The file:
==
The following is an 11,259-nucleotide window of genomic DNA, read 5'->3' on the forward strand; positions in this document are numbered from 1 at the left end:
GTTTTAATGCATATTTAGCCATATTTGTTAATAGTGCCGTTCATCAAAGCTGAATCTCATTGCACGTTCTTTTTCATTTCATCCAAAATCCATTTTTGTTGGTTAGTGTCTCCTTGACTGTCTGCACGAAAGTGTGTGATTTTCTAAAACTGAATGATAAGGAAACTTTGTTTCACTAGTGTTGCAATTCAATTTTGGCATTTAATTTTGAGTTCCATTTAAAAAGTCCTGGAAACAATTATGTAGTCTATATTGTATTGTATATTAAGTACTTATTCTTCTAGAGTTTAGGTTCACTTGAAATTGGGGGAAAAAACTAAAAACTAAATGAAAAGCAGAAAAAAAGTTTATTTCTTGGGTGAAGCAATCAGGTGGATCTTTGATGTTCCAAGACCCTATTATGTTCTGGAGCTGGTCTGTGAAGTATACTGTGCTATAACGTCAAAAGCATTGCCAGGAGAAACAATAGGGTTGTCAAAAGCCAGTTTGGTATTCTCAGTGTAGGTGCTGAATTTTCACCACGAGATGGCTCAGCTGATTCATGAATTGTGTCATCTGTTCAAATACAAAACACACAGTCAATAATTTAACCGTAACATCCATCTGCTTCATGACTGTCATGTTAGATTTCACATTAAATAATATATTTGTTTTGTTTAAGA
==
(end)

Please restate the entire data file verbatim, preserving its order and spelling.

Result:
The following is an 11,259-nucleotide window of genomic DNA, read 5'->3' on the forward strand; positions in this document are numbered from 1 at the left end:
GTTTTAATGCATATTTAGCCATATTTGTTAATAGTGCCGTTCATCAAAGCTGAATCTCATTGCACGTTCTTTTTCATTTCATCCAAAATCCATTTTTGTTGGTTAGTGTCTCCTTGACTGTCTGCACGAAAGTGTGTGATTTTCTAAAACTGAATGATAAGGAAACTTTGTTTCACTAGTGTTGCAATTCAATTTTGGCATTTAATTTTGAGTTCCATTTAAAAAGTCCTGGAAACAATTATGTAGTCTATATTGTATTGTATATTAAGTACTTATTCTTCTAGAGTTTAGGTTCACTTGAAATTGGGGGAAAAAACTAAAAACTAAATGAAAAGCAGAAAAAAAGTTTATTTCTTGGGTGAAGCAATCAGGTGGATCTTTGATGTTCCAAGACCCTATTATGTTCTGGAGCTGGTCTGTGAAGTATACTGTGCTATAACGTCAAAAGCATTGCCAGGAGAAACAATAGGGTTGTCAAAAGCCAGTTTGGTATTCTCAGTGTAGGTGCTGAATTTTCACCACGAGATGGCTCAGCTGATTCATGAATTGTGTCATCTGTTCAAATACAAAACACACAGTCAATAATTTAACCGTAACATCCATCTGCTTCATGACTGTCATGTTAGATTTCACATTAAATAATATATTTGTTTTGTTTAAGA